SINCE THE 1993 conflagration at the Branch Davidian compound in Waco, Tex., the FBI has steadfastly maintained not only that law enforcement agents did not start the fire but also that they did not send any incendiary devices into the compound that could have done so. Attorney General Janet Reno has said as much before Congress. Suddenly, more than six years after the raid, the FBI has admitted that incendiary tear-gas shells were used after all.
The government now concedes that two such canisters were fired hours before the blaze erupted but contends they were not fired at the main building and had nothing to do with the deadly fire. This may be true, but the admission is nonetheless a stupefying development that calls into question the integrity of the previous investigations of the Waco siege and will arm the conspiracy theorists who believe the Branch Davidians were innocent victims of oppressive government. How exactly is it that in all the earlier studies, these tear-gas shots have never been accounted for or admitted?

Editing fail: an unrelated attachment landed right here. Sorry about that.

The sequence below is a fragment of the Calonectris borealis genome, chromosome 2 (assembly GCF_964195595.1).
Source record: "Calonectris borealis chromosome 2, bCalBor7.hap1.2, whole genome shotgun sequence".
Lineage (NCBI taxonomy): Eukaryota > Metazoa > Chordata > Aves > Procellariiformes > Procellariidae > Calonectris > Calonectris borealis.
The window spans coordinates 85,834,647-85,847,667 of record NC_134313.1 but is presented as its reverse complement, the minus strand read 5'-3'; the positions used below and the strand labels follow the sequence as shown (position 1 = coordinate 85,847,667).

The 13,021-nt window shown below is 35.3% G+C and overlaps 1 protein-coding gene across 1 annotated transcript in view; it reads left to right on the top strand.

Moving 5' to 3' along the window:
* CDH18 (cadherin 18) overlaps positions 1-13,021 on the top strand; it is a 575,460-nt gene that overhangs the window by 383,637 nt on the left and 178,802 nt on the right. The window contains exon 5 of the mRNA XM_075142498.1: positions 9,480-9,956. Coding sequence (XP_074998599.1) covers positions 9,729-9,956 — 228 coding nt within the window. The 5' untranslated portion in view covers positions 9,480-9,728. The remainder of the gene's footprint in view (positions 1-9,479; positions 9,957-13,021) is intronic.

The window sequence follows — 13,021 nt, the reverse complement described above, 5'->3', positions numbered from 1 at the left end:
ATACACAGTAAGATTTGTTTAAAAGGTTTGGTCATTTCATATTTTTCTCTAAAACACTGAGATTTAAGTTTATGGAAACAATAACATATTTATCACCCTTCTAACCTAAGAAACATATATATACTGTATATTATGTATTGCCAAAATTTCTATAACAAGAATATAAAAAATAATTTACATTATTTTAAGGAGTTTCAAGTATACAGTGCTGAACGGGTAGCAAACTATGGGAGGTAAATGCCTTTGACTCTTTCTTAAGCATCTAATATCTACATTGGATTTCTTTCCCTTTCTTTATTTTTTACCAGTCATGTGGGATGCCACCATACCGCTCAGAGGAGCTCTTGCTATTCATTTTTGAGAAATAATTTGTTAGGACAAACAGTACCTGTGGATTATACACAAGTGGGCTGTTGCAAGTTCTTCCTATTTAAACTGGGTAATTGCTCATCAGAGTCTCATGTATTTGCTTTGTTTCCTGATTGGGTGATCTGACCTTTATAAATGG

Somebody must have known as the attorney general was assuring Congress that no incendiary devices were used that she was misinforming members. Ms. Reno put it succinctly yesterday in announcing an investigation: "I don't think it's very good for my credibility." The attorney general stated that prior to the assault, "I received assurances that the gas and its means of use were not pyrotechnic. Since then, I have consistently been told that no pyrotechnic devices were used." On a matter this central to such a high-profile and longstanding case, how could she and the FBI hierarchy have been misinformed for so long? The public is entitled to a full explanation -- and quickly.